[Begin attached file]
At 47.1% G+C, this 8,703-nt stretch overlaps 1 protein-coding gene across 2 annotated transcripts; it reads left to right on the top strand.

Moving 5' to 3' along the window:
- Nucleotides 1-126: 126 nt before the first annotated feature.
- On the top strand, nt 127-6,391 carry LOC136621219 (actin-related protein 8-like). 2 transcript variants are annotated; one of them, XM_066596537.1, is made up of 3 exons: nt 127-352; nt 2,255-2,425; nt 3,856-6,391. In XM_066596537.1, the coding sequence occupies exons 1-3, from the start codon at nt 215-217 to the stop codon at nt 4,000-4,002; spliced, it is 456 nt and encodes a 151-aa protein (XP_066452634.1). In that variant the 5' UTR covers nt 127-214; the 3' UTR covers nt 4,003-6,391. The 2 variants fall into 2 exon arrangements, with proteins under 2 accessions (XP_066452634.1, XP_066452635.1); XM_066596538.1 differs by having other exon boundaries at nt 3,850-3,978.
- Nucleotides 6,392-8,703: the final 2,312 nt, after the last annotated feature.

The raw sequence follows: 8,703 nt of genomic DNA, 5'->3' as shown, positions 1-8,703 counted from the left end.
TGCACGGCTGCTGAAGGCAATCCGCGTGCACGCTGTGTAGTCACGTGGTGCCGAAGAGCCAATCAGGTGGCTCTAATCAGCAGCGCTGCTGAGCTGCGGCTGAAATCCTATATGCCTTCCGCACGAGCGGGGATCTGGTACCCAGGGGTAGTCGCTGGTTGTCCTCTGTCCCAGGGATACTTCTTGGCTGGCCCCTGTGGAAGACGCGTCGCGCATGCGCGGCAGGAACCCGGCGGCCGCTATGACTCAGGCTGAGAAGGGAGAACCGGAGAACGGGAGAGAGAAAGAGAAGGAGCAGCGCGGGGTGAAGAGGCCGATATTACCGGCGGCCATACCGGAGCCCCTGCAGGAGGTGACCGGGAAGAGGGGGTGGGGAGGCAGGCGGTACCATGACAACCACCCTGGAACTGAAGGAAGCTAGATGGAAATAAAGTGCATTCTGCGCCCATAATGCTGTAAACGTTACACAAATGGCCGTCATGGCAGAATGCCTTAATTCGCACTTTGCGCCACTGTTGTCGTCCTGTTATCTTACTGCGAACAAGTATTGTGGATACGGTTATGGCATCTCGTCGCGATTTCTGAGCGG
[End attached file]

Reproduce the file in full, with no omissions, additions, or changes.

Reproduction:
At 47.1% G+C, this 8,703-nt stretch overlaps 1 protein-coding gene across 2 annotated transcripts; it reads left to right on the top strand.

Moving 5' to 3' along the window:
- Nucleotides 1-126: 126 nt before the first annotated feature.
- On the top strand, nt 127-6,391 carry LOC136621219 (actin-related protein 8-like). 2 transcript variants are annotated; one of them, XM_066596537.1, is made up of 3 exons: nt 127-352; nt 2,255-2,425; nt 3,856-6,391. In XM_066596537.1, the coding sequence occupies exons 1-3, from the start codon at nt 215-217 to the stop codon at nt 4,000-4,002; spliced, it is 456 nt and encodes a 151-aa protein (XP_066452634.1). In that variant the 5' UTR covers nt 127-214; the 3' UTR covers nt 4,003-6,391. The 2 variants fall into 2 exon arrangements, with proteins under 2 accessions (XP_066452634.1, XP_066452635.1); XM_066596538.1 differs by having other exon boundaries at nt 3,850-3,978.
- Nucleotides 6,392-8,703: the final 2,312 nt, after the last annotated feature.

The raw sequence follows: 8,703 nt of genomic DNA, 5'->3' as shown, positions 1-8,703 counted from the left end.
TGCACGGCTGCTGAAGGCAATCCGCGTGCACGCTGTGTAGTCACGTGGTGCCGAAGAGCCAATCAGGTGGCTCTAATCAGCAGCGCTGCTGAGCTGCGGCTGAAATCCTATATGCCTTCCGCACGAGCGGGGATCTGGTACCCAGGGGTAGTCGCTGGTTGTCCTCTGTCCCAGGGATACTTCTTGGCTGGCCCCTGTGGAAGACGCGTCGCGCATGCGCGGCAGGAACCCGGCGGCCGCTATGACTCAGGCTGAGAAGGGAGAACCGGAGAACGGGAGAGAGAAAGAGAAGGAGCAGCGCGGGGTGAAGAGGCCGATATTACCGGCGGCCATACCGGAGCCCCTGCAGGAGGTGACCGGGAAGAGGGGGTGGGGAGGCAGGCGGTACCATGACAACCACCCTGGAACTGAAGGAAGCTAGATGGAAATAAAGTGCATTCTGCGCCCATAATGCTGTAAACGTTACACAAATGGCCGTCATGGCAGAATGCCTTAATTCGCACTTTGCGCCACTGTTGTCGTCCTGTTATCTTACTGCGAACAAGTATTGTGGATACGGTTATGGCATCTCGTCGCGATTTCTGAGCGG